A management focus, he says, produces essential order, consistency and predictability, while leadership produces change and adaptability—to new competitors, new products, new markets, new regulations and new customers.
Every real leader does both, he says, and there’s no secret formula for figuring out when to lead and when to manage. Business schools mainly teach management skills, while leadership is devilishly difficult to get right.
He offers the examples of manager Pete, who’s all numbers and systems but who puts his foot in it repeatedly while trying to connect with his employees, and manager Jim, who upholds the purpose and meaning of work and the dignity of his people, but breeds chaos in his uncoordinated quest to bring about change.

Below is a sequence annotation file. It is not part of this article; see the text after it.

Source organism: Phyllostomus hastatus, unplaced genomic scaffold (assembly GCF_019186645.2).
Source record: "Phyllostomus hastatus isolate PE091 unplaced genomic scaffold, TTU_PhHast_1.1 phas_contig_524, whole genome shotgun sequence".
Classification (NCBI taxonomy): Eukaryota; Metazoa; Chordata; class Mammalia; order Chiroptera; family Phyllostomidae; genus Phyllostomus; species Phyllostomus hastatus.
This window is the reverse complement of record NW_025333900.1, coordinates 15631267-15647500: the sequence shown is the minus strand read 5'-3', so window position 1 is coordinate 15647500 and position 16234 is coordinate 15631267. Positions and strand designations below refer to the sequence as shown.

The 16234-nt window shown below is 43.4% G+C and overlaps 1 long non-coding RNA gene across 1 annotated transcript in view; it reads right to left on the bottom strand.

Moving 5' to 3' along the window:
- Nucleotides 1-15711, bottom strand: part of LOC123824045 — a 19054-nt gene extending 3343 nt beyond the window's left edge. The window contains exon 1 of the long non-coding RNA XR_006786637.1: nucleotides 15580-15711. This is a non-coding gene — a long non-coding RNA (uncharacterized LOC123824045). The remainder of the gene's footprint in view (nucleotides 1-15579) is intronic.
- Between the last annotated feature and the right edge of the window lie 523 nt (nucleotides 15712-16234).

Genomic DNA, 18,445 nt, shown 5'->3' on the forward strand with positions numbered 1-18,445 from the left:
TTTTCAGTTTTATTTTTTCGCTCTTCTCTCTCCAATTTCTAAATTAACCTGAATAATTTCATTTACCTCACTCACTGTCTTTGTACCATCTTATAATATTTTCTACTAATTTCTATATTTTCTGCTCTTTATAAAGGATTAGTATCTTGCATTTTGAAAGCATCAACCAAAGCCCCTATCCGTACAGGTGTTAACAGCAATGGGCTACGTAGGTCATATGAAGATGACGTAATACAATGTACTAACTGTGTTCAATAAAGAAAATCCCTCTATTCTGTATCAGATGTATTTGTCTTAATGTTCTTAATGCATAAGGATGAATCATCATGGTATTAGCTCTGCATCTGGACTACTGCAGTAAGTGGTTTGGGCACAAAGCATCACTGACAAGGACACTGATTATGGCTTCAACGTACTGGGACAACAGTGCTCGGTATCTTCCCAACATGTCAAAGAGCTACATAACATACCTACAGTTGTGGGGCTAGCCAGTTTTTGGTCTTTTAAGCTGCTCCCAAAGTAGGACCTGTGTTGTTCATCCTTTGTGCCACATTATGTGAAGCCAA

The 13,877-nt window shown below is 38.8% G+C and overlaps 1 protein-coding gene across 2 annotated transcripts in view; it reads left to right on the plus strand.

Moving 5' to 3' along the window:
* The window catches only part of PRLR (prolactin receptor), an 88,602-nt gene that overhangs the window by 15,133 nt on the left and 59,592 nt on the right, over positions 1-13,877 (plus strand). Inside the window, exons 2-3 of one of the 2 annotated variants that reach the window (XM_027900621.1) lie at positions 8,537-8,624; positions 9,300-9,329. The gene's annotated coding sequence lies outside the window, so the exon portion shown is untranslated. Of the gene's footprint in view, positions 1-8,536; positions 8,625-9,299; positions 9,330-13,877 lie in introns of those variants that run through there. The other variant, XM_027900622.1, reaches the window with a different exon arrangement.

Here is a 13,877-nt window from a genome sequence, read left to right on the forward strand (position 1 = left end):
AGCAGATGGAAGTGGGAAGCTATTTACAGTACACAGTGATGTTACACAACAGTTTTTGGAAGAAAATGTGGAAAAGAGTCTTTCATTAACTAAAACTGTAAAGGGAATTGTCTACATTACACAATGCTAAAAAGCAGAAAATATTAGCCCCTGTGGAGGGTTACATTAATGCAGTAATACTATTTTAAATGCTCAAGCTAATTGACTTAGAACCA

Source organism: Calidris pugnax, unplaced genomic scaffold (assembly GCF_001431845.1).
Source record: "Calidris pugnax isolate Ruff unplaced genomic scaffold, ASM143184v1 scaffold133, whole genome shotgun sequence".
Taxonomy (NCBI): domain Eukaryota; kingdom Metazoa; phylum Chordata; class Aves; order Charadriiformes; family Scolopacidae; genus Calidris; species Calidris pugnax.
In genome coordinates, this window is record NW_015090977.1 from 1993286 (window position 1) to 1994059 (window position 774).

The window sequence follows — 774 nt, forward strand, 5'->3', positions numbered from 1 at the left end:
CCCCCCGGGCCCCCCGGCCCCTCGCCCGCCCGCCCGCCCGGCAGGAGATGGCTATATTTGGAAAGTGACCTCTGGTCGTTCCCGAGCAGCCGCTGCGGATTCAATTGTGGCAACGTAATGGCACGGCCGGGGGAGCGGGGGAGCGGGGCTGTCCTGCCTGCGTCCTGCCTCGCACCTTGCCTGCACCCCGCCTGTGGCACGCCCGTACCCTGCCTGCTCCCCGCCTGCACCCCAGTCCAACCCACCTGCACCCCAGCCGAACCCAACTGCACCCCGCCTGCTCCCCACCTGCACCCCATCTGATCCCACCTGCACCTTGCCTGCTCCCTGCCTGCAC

On the company level, you don’t have to go any further than Xerox in the 1970s to see an unbalanced focus on management, to the point that its employees scathingly called that bureaucracy Burox. On the other hand, leadership without management in the 1990s bred the cult-like dot-coms, as volatile as new elements created in a lab.
Still, leadership essentially seeks to drive change.
How to proceed? Look over your daily work calendar for the past 90 days, Feiner says. People are always amazed at how much time they spend on managing and how little on the coaching, feedback and communication they need to move the organization forward. Free yourself from the “activity trap,” balance your load and you’ll make the time to lead.
— Adapted from The Feiner Points of Leadership, Michael Feiner, Warner Business Books.